That is a scary proposition. Because if there is one thing that is going to stand out in this world, it is letting God’s glory be see through us. When your face shines, when you light up a room, when your presence is felt, people notice, and not always in a good way. There is a reason Moses chose to veil his face. There is a reason that Peter and James and John wanted to build sanctuaries high up in the hills, away from everyone else. It’s safer to meet our God in private. It’s safer to let God’s glory shine only around people who are “in the know.” It’s safer but our God calls us out of safe spaces into the wilderness to do battle with the enemies of God. Our God calls us out of safe spaces down into the places where homelessness, and hunger, and racism, and all the things that denigrate human beings not only reside but reign. Our God calls us out of safe spaces, down from the mountaintops, into the valleys where so many need to see God’s glory shine.
Seasons of the Spirit suggests that we become glory gatherers. We need to open our eyes to see the glory of God around us. We need to open our hearts and sense God’s glory in others. We need to open our mouths to appreciate God’s glory in those we meet. We need to open our doors so that the glory of God can be found in what we do, in what we say, in what we preach, in what we lift up, in what we pray, in what we teach, in what we live.
The Rev. Dr. Martin Luther King, Jr., in his last speech before he was assassinated, spoke of going up to the mountaintop. But he also said this, “It’s all right to talk about long, white robes over yonder, in all of its symbolism, but ultimately people want some suits and dresses and shoes to wear down here. It’s all right to talk about streets flowing with milk and honey, but God has commanded us to be concerned about the slums down here and his children, who can’t eat three square meals a day. It’s all right to talk about the new Jerusalem, but one day God’s preacher must talk about the new New York, the new Atlanta, the new Philadelphia, the new Los Angeles, the new Memphis…” and I think we must add, the new West Orange.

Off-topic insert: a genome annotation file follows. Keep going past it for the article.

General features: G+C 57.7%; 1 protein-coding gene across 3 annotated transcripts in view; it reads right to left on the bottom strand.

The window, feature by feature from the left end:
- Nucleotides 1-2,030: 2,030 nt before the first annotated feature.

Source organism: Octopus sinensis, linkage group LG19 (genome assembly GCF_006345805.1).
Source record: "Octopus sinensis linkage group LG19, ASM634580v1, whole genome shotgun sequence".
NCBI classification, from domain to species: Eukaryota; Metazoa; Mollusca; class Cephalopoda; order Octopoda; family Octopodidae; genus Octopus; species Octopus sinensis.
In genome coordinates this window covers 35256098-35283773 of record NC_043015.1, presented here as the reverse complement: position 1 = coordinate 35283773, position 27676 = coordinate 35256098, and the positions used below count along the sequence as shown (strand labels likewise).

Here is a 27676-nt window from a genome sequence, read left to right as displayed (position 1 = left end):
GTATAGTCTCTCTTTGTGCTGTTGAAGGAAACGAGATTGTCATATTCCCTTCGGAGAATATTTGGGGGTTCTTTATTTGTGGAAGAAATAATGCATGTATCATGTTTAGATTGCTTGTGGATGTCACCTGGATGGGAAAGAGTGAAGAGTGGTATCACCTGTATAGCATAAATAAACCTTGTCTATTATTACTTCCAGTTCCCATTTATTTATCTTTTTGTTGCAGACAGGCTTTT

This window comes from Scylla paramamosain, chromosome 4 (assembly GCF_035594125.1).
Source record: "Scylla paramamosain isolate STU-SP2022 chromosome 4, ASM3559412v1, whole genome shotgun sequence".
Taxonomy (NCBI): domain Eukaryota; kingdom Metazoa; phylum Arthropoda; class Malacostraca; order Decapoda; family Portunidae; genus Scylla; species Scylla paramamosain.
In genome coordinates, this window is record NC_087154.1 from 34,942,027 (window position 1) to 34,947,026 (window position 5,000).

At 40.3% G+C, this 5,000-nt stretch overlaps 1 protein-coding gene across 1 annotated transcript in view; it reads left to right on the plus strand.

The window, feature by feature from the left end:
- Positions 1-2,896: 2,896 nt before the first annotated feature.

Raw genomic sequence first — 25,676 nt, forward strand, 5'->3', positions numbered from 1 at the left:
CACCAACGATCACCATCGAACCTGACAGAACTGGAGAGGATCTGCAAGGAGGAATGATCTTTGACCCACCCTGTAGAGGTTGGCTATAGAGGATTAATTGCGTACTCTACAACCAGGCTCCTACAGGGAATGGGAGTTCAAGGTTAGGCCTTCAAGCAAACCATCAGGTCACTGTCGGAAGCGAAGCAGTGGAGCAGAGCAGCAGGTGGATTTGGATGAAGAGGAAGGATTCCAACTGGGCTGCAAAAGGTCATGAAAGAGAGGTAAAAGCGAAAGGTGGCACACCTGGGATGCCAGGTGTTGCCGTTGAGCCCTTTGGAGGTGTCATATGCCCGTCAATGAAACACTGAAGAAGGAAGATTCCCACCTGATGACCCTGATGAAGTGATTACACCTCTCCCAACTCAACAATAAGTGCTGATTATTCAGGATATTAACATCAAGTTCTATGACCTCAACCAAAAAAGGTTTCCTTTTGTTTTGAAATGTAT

So may we strive to let God’s glory shine through us. May we take our mountaintop experiences and share them. May we peer under rocks, and look around corners, and gaze into unfamiliar eyes, in recognition that God’s glory can be everywhere—we only need to point it out. May it be so. Alleluia, Amen.